Kanban boards are a method of organising the workflow of a small team or solo worker that’s popular in start-up culture right now.
The original idea is a simple bulletin board with three vertical columns: to do, doing and done. Index cards with jobs written on them can then be pinned under the appropriate column and moved depending on what’s been accomplished, and everyone can see at a glance where the project is at and whether any tasks are failing to move across the board.
Colour-coding the cards or attaching tabs to them – perhaps giving each team member a different colour – makes the process even clearer.
Inevitably, a host of cloud-based platforms and apps have sprung up to offer digital equivalents: Trello is probably the best known of these, but Kanbanchi works particularly well for those who are used to working with Google Drive. You can integrate the web-based platform with your Google account when you first sign up, then access your board straight from your Google Drive dashboard, even if you’re only using the free version of the app. You can also “push” tasks to your Google Calendar, if that’s where you organise your schedule.
Once you’ve signed up, you can create multiple dashboards (for example, home renovations, work, creative projects), start renaming the columns and creating tagged cards to pin to your virtual board. These cards can have notes attached to them, they can be assigned to a specific person and they can be given a priority rating, a start and finish date, tags, attachments, and a check-list of sub-tasks that can be crossed off, one by one.
Kanbanchi is easy to get a handle on, it works well, and it helped me visualise my workflow better – but it doesn’t match up to Trello, which has a friendlier, prettier interface, a mobile app version and better extras for those who upgrade.
While it costs US$22.50 monthly to get the full suite of Kanbanchi’s premium features, like a time tracker and a feature that allows you to reconfigure your tasks into a timeline, Trello’s “business class” package is only $10 and allows you to integrate with apps like Evernote, Mailchimp, Salesforce and Slack – and, yes, Google Drive.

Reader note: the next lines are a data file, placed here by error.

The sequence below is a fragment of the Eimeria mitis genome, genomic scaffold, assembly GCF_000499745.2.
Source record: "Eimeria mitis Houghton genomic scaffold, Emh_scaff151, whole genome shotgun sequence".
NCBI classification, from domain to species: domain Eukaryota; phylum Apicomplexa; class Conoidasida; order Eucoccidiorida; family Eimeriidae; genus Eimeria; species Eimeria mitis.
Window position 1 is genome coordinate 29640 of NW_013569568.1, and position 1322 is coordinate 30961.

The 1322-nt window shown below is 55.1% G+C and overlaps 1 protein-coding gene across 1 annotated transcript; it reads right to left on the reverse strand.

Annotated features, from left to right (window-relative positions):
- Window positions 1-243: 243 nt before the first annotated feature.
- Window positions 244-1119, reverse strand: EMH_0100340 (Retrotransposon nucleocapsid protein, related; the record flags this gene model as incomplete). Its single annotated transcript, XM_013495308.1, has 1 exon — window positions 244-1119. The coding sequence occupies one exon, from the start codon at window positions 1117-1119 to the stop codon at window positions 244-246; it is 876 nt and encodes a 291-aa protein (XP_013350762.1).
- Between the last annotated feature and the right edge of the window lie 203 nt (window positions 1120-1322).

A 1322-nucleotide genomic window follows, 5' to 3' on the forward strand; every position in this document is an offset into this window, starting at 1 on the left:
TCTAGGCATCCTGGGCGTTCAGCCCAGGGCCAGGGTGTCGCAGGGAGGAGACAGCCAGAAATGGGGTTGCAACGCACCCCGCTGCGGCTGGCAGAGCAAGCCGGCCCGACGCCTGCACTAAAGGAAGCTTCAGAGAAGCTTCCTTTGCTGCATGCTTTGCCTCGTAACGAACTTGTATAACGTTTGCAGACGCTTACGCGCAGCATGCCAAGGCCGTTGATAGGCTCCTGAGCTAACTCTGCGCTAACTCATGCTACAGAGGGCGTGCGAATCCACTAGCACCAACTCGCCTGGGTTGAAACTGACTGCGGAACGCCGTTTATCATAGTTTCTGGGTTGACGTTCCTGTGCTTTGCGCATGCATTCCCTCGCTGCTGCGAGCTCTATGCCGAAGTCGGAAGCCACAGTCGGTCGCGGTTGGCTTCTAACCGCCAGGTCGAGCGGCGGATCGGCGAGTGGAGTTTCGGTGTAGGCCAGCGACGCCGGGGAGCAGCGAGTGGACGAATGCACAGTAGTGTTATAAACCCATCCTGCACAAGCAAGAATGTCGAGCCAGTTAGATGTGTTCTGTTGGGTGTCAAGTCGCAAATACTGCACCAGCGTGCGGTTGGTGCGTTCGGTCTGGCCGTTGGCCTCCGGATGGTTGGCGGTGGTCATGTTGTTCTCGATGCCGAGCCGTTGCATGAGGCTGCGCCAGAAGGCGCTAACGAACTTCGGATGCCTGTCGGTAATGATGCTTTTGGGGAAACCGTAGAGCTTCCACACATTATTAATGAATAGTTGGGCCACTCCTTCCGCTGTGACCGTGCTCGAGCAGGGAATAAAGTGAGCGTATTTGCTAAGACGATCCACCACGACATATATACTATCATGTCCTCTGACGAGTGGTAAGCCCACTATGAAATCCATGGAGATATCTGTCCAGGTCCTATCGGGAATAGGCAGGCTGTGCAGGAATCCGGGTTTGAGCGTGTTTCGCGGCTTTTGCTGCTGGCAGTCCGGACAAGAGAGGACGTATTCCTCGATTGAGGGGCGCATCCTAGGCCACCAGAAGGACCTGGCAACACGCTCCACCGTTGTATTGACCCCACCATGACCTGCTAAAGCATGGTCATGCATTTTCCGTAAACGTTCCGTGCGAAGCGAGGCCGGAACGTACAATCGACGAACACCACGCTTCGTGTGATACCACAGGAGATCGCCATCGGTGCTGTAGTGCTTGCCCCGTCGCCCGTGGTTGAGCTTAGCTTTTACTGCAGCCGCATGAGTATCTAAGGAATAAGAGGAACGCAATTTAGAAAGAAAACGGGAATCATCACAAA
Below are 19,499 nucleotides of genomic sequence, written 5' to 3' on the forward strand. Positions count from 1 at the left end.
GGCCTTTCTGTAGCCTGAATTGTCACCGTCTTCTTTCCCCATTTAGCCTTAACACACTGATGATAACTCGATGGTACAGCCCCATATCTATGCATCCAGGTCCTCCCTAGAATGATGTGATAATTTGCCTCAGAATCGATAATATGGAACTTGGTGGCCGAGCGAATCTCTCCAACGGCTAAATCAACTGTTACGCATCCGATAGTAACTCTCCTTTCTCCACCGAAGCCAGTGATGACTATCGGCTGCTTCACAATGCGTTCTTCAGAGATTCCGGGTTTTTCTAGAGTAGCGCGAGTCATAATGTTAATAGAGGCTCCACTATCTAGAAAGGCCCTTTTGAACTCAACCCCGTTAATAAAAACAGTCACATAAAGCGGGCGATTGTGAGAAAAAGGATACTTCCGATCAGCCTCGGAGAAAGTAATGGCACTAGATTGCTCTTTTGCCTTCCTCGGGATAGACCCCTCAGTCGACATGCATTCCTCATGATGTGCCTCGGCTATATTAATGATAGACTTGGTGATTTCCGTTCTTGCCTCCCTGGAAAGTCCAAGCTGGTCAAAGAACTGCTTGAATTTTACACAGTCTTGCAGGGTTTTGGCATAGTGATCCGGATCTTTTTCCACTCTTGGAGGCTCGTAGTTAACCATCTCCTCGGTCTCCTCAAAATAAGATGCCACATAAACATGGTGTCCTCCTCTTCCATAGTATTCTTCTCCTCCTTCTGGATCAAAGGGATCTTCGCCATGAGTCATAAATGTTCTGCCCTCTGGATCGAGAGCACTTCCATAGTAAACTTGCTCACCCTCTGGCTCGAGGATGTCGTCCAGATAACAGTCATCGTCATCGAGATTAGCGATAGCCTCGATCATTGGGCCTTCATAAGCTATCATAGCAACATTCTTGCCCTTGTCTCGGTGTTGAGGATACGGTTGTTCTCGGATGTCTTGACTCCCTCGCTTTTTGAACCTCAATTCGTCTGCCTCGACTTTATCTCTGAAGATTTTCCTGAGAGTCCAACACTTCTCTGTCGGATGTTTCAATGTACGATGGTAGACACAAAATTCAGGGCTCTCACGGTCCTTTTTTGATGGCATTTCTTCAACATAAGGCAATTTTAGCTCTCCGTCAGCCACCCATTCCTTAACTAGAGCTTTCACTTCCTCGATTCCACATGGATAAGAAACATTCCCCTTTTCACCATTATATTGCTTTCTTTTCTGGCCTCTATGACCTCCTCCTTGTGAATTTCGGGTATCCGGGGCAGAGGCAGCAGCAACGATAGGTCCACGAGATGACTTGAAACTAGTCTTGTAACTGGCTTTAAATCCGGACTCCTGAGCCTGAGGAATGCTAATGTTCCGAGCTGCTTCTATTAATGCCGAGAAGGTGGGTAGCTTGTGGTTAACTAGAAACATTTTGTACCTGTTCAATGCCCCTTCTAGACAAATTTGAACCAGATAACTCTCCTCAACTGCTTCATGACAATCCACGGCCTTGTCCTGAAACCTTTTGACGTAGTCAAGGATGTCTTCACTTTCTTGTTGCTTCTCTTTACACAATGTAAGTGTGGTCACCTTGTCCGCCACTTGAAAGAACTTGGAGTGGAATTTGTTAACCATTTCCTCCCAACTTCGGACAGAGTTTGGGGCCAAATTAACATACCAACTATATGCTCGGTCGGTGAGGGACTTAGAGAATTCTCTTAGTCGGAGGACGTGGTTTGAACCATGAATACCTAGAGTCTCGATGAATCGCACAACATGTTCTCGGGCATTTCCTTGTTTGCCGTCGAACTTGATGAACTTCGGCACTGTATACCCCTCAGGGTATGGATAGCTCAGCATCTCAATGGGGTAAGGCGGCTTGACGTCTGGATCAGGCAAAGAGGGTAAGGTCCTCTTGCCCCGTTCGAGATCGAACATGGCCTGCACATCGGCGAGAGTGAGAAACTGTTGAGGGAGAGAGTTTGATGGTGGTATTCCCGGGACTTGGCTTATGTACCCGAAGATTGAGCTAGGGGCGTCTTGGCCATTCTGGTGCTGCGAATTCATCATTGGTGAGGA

Who’s behind Kanbanchi?
It was founded in 2013 by UK-based developer and digital marketing agency boss Vladimir Yakimenko.
Is it easy to get to grips with?
The interface is fairly intuitive, but there are no videos or hand-holding guides to take you through the process.
Are there different ways of setting up your dashboard?
Yes, one of the great things about Kanban boards is that you can set them up to best suit your workflow. One very useful set-up is to divide your tasks into columns depending on how long they take to complete, from 10 minutes to over an hour, with the most urgent tasks at the top of each column. Start each day by tackling the big jobs, and use the little ones to fill in small blocks of time between scheduled appointments.
Can you pick and choose premium features?
Yes, it’s $11.50 a month for just the time tracker or the chronological summary (known as a Gantt chart) and $5 per month if you’d just like to add your company logo to your dashboard.
Where do I find it?
Kanbanchi is only accessible on the web, at kanban-chi.appspot.com (that URL is an example of the platform’s slapdash UX design), or via Google Drive. There’s no mobile app at this time.
Is it actually better than a pinboard and index cards?
For teams, definitely. For individuals using the free version it’s more of a toss-up, unless you work from multiple locations, in which case digital wins out.
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